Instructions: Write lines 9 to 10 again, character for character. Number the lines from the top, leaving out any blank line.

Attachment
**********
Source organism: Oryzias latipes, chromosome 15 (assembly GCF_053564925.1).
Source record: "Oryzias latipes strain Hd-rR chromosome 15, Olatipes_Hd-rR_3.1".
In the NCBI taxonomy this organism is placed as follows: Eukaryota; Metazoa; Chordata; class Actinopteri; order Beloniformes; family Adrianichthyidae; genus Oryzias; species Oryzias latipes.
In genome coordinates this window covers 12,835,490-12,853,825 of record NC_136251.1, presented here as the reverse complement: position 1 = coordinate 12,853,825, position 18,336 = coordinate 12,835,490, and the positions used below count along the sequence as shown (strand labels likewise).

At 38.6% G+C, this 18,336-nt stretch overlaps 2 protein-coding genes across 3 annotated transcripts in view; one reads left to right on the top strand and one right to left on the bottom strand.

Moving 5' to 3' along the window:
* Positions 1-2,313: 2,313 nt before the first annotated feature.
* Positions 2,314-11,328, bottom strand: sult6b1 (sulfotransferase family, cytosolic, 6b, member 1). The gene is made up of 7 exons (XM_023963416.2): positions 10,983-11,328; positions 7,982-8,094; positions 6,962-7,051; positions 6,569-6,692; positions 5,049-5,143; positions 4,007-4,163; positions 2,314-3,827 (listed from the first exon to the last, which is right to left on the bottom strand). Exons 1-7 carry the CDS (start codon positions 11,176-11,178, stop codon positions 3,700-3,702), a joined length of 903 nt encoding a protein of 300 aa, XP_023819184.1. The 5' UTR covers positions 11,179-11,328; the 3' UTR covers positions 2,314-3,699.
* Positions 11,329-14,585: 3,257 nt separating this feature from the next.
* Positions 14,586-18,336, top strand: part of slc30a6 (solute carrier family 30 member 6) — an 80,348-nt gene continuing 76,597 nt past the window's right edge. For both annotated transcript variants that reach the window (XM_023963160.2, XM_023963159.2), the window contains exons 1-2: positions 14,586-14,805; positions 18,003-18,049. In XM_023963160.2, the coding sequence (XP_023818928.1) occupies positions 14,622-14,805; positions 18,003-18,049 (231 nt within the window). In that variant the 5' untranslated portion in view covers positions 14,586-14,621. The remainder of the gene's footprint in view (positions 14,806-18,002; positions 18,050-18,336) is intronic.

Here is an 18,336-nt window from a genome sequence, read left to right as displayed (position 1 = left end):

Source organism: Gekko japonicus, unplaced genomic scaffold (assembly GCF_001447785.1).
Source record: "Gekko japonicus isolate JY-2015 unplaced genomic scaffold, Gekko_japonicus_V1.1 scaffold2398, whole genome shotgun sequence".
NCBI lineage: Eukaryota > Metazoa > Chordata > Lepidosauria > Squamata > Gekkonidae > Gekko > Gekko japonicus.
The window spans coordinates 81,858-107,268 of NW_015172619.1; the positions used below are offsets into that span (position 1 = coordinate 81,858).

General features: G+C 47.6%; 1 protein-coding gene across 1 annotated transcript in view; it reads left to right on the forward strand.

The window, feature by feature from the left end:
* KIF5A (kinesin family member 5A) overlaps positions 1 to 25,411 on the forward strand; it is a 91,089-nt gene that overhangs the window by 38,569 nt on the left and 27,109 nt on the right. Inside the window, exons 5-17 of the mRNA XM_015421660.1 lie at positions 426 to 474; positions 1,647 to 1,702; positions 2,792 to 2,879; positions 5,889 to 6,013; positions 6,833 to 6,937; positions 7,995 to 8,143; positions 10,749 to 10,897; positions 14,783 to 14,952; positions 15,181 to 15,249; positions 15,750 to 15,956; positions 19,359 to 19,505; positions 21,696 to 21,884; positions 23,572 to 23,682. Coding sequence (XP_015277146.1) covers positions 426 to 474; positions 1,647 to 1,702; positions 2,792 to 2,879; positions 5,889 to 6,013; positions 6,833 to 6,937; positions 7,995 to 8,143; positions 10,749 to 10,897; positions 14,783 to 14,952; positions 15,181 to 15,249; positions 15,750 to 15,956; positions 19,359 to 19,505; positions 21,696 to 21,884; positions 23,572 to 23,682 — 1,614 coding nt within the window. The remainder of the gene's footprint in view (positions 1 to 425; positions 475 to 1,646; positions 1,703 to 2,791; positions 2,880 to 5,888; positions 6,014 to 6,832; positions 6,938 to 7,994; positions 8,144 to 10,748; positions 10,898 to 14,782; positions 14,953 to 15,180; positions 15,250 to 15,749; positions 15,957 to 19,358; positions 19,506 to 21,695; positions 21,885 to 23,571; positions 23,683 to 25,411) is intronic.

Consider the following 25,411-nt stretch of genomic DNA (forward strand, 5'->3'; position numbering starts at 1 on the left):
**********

* Positions 11,329-14,585: 3,257 nt separating this feature from the next.
* Positions 14,586-18,336, top strand: part of slc30a6 (solute carrier family 30 member 6) — an 80,348-nt gene continuing 76,597 nt past the window's right edge. For both annotated transcript variants that reach the window (XM_023963160.2, XM_023963159.2), the window contains exons 1-2: positions 14,586-14,805; positions 18,003-18,049. In XM_023963160.2, the coding sequence (XP_023818928.1) occupies positions 14,622-14,805; positions 18,003-18,049 (231 nt within the window). In that variant the 5' untranslated portion in view covers positions 14,586-14,621. The remainder of the gene's footprint in view (positions 14,806-18,002; positions 18,050-18,336) is intronic.